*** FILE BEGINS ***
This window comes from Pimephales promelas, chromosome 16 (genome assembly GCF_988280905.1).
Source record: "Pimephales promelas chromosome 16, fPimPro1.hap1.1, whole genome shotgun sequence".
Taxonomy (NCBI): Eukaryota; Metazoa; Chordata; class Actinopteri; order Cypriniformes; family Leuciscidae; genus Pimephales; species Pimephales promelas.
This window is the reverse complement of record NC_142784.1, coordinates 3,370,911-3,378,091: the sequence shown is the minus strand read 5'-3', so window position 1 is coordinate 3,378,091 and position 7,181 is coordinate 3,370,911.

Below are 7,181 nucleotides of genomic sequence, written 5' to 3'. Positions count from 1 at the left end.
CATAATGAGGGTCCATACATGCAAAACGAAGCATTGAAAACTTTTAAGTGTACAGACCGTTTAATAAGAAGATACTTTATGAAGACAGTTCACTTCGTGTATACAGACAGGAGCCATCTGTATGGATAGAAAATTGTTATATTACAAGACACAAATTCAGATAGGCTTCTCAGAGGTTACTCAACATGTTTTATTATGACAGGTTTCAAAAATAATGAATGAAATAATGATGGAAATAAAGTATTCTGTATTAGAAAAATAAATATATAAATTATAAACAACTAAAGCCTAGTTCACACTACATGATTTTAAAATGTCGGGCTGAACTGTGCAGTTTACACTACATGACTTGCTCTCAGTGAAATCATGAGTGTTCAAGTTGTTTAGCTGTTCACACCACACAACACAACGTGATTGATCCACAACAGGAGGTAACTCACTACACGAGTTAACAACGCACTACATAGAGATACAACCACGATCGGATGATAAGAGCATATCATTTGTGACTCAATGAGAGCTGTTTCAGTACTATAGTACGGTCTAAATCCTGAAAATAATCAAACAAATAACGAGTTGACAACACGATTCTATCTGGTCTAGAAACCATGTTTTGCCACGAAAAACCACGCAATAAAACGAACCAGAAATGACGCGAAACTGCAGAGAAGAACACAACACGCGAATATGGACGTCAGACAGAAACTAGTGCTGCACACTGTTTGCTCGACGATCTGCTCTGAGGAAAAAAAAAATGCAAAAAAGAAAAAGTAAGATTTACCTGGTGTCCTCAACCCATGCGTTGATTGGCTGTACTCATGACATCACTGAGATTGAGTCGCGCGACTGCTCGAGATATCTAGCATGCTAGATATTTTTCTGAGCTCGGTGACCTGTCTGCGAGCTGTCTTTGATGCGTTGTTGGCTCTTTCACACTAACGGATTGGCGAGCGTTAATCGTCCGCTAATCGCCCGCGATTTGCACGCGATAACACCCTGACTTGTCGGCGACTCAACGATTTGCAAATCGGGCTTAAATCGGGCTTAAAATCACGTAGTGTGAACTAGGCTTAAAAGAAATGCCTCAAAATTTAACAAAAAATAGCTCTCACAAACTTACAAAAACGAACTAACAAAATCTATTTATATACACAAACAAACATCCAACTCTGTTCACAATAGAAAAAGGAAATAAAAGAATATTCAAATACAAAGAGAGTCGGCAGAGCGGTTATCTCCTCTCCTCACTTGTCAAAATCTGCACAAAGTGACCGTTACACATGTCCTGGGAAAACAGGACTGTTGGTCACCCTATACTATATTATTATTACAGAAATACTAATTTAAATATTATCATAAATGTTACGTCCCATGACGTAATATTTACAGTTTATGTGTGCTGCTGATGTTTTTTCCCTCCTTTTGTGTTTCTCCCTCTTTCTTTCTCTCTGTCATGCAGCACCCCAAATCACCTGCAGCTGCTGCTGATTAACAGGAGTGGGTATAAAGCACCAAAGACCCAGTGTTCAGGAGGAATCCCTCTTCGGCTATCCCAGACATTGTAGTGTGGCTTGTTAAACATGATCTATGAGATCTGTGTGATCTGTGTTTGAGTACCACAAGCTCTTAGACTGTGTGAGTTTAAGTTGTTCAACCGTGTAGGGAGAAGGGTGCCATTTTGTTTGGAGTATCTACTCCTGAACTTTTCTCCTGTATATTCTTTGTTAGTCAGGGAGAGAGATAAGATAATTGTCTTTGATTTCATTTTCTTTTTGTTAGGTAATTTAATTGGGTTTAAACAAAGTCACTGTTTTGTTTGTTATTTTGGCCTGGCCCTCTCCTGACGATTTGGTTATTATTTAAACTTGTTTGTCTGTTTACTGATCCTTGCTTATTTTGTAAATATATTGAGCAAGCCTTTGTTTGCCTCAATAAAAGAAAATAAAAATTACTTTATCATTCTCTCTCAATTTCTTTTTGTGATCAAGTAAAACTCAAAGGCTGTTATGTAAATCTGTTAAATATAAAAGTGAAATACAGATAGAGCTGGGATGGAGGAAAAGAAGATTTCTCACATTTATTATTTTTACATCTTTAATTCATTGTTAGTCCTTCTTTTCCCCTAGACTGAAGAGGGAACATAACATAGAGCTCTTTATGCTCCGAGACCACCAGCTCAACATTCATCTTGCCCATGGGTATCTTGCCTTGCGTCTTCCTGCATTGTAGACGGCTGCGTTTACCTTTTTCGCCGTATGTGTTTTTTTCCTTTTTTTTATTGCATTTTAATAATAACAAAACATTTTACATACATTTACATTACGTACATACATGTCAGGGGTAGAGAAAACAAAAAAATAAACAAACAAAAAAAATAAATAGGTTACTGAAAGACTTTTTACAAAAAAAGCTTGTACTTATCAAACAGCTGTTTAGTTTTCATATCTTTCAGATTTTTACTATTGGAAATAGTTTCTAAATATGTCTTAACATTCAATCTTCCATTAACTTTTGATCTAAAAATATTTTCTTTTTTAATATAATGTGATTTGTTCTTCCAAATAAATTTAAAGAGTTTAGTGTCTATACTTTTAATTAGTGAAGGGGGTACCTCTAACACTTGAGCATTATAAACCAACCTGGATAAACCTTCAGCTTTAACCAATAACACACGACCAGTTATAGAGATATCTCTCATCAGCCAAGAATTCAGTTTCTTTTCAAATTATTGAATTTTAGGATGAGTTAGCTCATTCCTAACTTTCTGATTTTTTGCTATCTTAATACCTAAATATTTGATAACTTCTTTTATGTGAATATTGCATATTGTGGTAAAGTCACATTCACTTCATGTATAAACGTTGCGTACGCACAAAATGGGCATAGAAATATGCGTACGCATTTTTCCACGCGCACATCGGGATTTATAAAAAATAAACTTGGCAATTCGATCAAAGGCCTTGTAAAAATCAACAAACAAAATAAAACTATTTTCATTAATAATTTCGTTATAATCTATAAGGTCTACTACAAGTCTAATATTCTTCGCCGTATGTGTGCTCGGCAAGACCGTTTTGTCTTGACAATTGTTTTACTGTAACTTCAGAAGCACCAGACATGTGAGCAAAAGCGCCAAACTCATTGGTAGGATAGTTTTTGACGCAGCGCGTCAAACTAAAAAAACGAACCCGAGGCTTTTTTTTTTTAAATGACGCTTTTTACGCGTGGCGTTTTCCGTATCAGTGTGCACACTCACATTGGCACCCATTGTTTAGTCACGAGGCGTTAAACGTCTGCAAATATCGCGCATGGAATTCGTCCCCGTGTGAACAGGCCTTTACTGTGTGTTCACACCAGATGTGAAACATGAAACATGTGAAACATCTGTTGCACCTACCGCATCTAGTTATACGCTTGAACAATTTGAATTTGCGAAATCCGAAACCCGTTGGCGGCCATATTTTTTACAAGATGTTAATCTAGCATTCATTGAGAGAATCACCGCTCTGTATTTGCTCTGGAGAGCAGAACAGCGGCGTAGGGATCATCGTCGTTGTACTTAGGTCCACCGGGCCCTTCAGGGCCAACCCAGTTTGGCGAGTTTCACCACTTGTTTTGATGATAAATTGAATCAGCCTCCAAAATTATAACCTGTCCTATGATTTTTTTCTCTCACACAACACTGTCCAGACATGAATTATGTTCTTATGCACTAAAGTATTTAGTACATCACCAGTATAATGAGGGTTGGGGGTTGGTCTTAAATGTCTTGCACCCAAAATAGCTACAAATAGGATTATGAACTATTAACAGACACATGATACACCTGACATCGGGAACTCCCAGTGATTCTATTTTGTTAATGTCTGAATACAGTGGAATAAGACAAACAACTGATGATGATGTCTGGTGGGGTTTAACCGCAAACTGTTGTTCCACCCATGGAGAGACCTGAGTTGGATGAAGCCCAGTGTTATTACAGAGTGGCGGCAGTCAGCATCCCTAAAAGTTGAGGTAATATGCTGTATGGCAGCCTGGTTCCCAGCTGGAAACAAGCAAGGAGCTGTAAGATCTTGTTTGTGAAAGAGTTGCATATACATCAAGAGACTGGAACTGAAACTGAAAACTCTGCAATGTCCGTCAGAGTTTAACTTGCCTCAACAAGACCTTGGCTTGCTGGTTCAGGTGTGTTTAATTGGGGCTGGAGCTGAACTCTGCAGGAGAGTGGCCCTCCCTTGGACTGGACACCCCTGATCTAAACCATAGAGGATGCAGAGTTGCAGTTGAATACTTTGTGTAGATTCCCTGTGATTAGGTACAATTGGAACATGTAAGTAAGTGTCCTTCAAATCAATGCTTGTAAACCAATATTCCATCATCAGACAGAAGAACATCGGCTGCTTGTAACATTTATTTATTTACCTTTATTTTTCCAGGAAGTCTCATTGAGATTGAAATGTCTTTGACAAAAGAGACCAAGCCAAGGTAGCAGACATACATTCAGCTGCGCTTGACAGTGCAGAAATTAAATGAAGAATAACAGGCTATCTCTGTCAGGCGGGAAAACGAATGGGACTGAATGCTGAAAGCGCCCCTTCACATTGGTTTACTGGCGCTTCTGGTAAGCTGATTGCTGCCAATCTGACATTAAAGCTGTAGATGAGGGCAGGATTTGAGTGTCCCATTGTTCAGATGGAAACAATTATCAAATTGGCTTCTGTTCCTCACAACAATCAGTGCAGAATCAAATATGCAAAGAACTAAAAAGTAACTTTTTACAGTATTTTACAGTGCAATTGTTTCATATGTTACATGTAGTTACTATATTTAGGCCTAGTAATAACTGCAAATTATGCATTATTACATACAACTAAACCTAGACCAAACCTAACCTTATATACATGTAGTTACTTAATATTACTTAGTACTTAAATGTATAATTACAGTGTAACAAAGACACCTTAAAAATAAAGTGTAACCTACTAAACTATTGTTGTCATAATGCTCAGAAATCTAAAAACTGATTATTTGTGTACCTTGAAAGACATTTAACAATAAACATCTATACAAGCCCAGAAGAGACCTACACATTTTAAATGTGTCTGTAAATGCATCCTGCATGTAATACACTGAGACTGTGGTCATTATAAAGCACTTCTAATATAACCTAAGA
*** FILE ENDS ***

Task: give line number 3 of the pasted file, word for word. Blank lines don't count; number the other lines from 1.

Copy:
Taxonomy (NCBI): Eukaryota; Metazoa; Chordata; class Actinopteri; order Cypriniformes; family Leuciscidae; genus Pimephales; species Pimephales promelas.